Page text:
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The home of University of Nevada baseball since 1988 and one of the premier college baseball facilities on the West Coast got even better prior to the 2006 season as William Peccole Park underwent a major renovation as three monumental improvements were made to the park. FieldTurf was installed on the field replacing the grass playing surface, lights were installed, and a new fence now surrounds the outfield. These improvements were made through funds provided by several sources both private, and public. The Pack baseball would like to thank SNC Construction Inc., Artistic Fence Co., Odyssey Engineering Inc., and Pezonella Associates Inc. for their contributions to the project.
FieldTurf is an artificial playing surface that will allow the Wolf Pack to play and practice in all types of weather and conditions. The synthetic surface allows for maximum drainage which should keep the Pack on the field and not force the cancellation of games. The only dirt area on the Peccole Park playing surface is the pitching mound. The home plate area, base paths, and warning track are rust colored FieldTurf. The foul lines are cut in white FieldTurf.
Through and an agreement with the Golden Baseball League the Reno Silver Sox played its inaugural season at Peccole Park in 2006. The agreement helped finance the installation of the lights which will allowed the Wolf Pack to play night games for the first time in the history of Peccole Park during the 2006 season. The GBL is a seven-team professional independent league that has teams based in Reno, Chico, Calif., Fullerton, Calif., Long Beach, Calif., San Diego, Calif., Yuma, Ariz., and St. George, Utah.
The outfield fence was replaced with a green slatted, 12-foot high chain link fence. The new fence is four feet higher that the previous wooden fence while the batters eye in centerfield is 20-feet high.
The cost of the latest renovation projects was 1.6 million dollars.
Originally constructed in 1988 and gradually expanded three times, Peccole Park now features a seating capacity of 3,000. A media-friendly and newly named Link Piazzo Press Box, Wolf Pack locker facilities, restrooms, concession stands, two bullpens, and batting cages complement the on-campus facility.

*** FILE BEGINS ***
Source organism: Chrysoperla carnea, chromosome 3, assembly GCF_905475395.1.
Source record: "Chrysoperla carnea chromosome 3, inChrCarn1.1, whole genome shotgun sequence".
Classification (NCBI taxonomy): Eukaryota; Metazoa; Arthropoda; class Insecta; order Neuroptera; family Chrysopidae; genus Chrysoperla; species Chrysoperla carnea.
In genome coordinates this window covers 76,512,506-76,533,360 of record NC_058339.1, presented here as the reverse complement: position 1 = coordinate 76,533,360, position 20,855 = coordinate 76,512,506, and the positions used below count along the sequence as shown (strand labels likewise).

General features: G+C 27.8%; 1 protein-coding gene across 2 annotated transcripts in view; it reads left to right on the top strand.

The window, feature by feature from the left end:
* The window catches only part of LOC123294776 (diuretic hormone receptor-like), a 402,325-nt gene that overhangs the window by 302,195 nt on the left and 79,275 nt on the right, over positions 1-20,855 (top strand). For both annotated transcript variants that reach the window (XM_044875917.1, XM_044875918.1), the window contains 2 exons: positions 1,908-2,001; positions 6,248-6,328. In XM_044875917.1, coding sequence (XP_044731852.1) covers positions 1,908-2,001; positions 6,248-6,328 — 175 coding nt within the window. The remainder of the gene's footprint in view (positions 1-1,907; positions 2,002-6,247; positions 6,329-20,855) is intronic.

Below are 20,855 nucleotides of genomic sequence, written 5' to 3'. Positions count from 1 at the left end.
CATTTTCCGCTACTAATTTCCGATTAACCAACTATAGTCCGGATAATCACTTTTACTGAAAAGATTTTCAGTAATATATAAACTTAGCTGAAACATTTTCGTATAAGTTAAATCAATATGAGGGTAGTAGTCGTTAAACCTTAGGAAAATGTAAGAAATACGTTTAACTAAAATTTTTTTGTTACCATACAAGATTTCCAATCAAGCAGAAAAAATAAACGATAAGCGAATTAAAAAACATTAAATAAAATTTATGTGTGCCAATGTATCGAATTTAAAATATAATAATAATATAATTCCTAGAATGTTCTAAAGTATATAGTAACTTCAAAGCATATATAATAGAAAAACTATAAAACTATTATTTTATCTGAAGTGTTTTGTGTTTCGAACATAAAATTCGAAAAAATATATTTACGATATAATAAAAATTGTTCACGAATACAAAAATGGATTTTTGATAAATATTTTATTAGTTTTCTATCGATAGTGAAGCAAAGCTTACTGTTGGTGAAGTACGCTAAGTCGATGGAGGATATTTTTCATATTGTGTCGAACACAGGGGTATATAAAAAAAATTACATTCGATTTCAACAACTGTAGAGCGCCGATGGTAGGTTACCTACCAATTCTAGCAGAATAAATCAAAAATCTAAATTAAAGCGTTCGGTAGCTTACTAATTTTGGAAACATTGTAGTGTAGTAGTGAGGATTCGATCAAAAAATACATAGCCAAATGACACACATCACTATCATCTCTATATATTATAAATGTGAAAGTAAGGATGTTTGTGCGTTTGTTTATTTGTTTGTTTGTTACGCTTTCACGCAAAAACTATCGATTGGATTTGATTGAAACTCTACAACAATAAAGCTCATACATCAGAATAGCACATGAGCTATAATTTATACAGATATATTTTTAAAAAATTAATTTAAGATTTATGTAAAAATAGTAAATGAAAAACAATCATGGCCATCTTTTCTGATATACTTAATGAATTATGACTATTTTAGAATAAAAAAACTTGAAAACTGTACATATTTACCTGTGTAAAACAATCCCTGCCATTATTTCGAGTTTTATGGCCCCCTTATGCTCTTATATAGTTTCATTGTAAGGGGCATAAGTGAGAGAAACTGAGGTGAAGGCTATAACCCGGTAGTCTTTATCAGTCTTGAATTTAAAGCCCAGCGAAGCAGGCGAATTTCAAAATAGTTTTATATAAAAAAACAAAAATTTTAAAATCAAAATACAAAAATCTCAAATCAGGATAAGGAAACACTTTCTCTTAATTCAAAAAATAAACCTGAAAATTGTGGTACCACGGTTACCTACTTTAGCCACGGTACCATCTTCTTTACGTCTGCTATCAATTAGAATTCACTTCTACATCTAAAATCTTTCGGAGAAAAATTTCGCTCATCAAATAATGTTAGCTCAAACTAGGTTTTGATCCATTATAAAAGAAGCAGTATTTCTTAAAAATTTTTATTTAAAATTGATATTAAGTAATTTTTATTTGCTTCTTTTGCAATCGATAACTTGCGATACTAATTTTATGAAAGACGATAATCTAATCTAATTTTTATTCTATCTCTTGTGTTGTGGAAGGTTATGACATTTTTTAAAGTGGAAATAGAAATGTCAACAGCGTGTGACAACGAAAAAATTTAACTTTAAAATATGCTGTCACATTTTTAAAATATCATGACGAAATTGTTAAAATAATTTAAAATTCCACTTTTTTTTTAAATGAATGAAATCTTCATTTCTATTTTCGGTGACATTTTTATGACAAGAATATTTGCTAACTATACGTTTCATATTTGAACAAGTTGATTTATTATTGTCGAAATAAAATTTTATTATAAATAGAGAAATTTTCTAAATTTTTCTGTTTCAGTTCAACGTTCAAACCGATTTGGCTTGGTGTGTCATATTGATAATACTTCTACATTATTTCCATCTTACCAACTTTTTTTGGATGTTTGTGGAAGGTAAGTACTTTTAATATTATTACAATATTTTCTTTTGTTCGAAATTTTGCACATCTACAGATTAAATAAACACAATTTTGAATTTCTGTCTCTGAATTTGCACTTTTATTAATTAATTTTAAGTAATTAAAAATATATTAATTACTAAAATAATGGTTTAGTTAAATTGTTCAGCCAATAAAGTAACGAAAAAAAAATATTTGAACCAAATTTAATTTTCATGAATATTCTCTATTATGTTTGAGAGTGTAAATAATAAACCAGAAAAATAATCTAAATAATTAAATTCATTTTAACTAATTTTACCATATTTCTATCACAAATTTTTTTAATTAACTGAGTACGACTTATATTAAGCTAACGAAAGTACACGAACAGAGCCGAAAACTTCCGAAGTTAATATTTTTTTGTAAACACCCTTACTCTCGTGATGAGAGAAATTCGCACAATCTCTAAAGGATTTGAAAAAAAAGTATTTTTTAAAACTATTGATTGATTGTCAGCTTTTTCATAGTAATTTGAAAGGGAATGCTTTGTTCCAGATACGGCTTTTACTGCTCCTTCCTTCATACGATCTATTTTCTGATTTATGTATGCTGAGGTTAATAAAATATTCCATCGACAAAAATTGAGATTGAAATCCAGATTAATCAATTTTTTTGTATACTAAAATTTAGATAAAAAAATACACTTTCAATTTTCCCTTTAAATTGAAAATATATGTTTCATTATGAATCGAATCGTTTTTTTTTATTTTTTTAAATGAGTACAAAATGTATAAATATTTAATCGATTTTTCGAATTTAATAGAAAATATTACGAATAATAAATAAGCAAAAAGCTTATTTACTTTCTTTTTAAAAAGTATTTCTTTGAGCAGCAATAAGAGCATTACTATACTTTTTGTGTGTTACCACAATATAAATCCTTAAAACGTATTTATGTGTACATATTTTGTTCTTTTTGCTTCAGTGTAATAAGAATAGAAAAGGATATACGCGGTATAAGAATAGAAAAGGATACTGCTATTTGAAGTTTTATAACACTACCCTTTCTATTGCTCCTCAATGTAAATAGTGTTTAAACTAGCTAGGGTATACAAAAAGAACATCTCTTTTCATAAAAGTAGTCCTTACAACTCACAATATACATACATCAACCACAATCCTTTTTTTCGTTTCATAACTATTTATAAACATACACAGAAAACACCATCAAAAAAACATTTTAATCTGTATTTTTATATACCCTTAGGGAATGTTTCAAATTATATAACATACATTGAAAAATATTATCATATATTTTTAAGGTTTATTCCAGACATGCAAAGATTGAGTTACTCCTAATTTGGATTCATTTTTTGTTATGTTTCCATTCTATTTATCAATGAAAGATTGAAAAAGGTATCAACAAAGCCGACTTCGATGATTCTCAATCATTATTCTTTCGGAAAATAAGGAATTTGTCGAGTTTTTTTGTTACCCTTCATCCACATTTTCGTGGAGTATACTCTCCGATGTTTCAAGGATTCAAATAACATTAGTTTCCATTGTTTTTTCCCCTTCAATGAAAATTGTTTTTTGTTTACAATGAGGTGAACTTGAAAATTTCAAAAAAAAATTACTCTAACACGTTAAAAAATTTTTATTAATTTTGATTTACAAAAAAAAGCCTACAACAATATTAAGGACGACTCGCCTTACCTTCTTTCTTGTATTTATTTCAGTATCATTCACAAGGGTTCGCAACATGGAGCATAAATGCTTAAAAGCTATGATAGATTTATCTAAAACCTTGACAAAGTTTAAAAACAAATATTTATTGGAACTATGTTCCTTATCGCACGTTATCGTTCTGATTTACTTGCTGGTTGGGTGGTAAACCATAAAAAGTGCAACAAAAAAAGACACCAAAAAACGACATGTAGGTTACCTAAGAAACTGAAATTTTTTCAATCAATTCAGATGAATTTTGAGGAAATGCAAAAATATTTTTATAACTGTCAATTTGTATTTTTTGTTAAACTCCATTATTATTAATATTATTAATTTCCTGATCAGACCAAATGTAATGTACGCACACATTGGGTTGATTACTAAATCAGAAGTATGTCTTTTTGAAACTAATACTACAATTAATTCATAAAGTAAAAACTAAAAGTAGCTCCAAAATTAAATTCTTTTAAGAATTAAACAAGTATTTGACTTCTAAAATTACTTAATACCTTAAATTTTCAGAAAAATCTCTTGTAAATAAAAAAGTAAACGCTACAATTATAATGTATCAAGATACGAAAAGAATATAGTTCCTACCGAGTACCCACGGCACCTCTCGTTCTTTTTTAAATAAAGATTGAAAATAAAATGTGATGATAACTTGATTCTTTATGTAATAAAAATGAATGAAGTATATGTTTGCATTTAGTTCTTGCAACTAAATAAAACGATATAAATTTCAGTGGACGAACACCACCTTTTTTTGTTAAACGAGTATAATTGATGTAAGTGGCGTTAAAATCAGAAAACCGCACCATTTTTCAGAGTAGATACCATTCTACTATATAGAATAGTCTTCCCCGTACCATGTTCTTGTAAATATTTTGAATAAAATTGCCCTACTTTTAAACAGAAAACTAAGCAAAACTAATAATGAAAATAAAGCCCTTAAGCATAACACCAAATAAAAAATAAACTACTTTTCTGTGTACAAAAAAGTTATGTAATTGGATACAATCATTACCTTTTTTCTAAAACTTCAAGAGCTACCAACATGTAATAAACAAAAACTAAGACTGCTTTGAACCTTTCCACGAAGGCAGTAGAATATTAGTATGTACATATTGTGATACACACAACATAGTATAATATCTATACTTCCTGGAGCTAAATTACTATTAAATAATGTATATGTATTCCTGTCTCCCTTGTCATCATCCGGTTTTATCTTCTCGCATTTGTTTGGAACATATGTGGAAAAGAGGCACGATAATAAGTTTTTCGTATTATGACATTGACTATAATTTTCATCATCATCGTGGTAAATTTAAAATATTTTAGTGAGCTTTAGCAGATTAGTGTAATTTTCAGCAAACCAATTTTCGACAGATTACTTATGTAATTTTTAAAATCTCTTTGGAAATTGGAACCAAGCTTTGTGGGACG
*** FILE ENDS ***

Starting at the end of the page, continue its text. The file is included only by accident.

The University of Nevada baseball program was almost discontinued as a collegiate sport but, thanks to the generosity of alum and donor William Peccole, the Wolf Pack program was saved and a new field was built on campus. The field began to take shape in 1987 with an initial $300,000 donation from Peccole, along with assistance from local contractors who donated time and materials to the project. The Wolf Pack played their first season in Peccole Park in 1988 posting a 17-12 record. Another $300,000 gift from Peccole in 1992 built restroom facilities and seating down first and third base. Additional donations helped pave the parking lot and make continued improvements to the stadium. Peccole’s finincial support of the park that bears his name totaled $600,000.
The 1995 off-season produced upgrades of the restroom facilities, concessions facilities, and the addition of parking to better handle the crowds that have responded to Nevada’s baseball success.
During the summer of 1997, a state-of-the-art indoor batting and pitching facility was added and the entire infield was upgraded and resodded.
Since first setting foot on Peccole’s surface, Nevada has truly enjoyed a home-field advantage. The Wolf Pack posted a perfect 27-0 home mark in 1992 and overall, Nevada is 327-159(.672). “Our players and coaches are proud of this ballpark and of the way the community has supported us,” head coach Gary Powers said.
In 1998, the team’s 11th year at Peccole, the Wolf Pack won for the 200th time in the park, and defeated Saint Mary’s College 21-10 on March 12, 2005 to record the 300th victory at the on-campus facility. The Wolf Pack have posted just one losing season at Peccole, that coming in 2005 when the team went 10-12 in Reno.
“Our fans are special to our program,” Powers said. “Peccole Park is a special place to play. It has one of the greatest home-field environments on the West Coast. “When you have a big-time facility like this, you have a chance to build something special in your program.”
What had started out as little more than a playing surface and fence has grown into a facility that hosted an average of 1,148 fans in 2005, the 46th-highest attendance average in the nation last season. Peccole Park has seen 13 of the top 20 crowds in park history in the last six seasons with a record crowd of 2,627 fans attending the April 4, 2004 Rice game. Nevada played 22 home games in 2000 and for the first time in Peccole Park history the attendance never dipped below 1,000 fans for the entire season.
Nevada has ranked among the national attendance leaders in 10 of the last 11 seasons: No. 21 in 1995, No. 24 in 1997, No. 32 in 1998, No. 31 in 1999, No. 29 in 2000, No. 35 in 2001, No. 35 in 2002, No. 39 in 2003, No. 42 in 2004, and No. 46 in 2005.
Directions to Peccole Park
From Reno-Tahoe International Airport:Take 395 north and exit at Interstate 80 west and exit at Virginia Street. Turn right (north) on Virginia Street. Take a right on Ninth Street, which turns into Evans Ave.; take Evans Ave. for approximately 1.0 mile. Peccole Park is on the left.
From Interstate 80: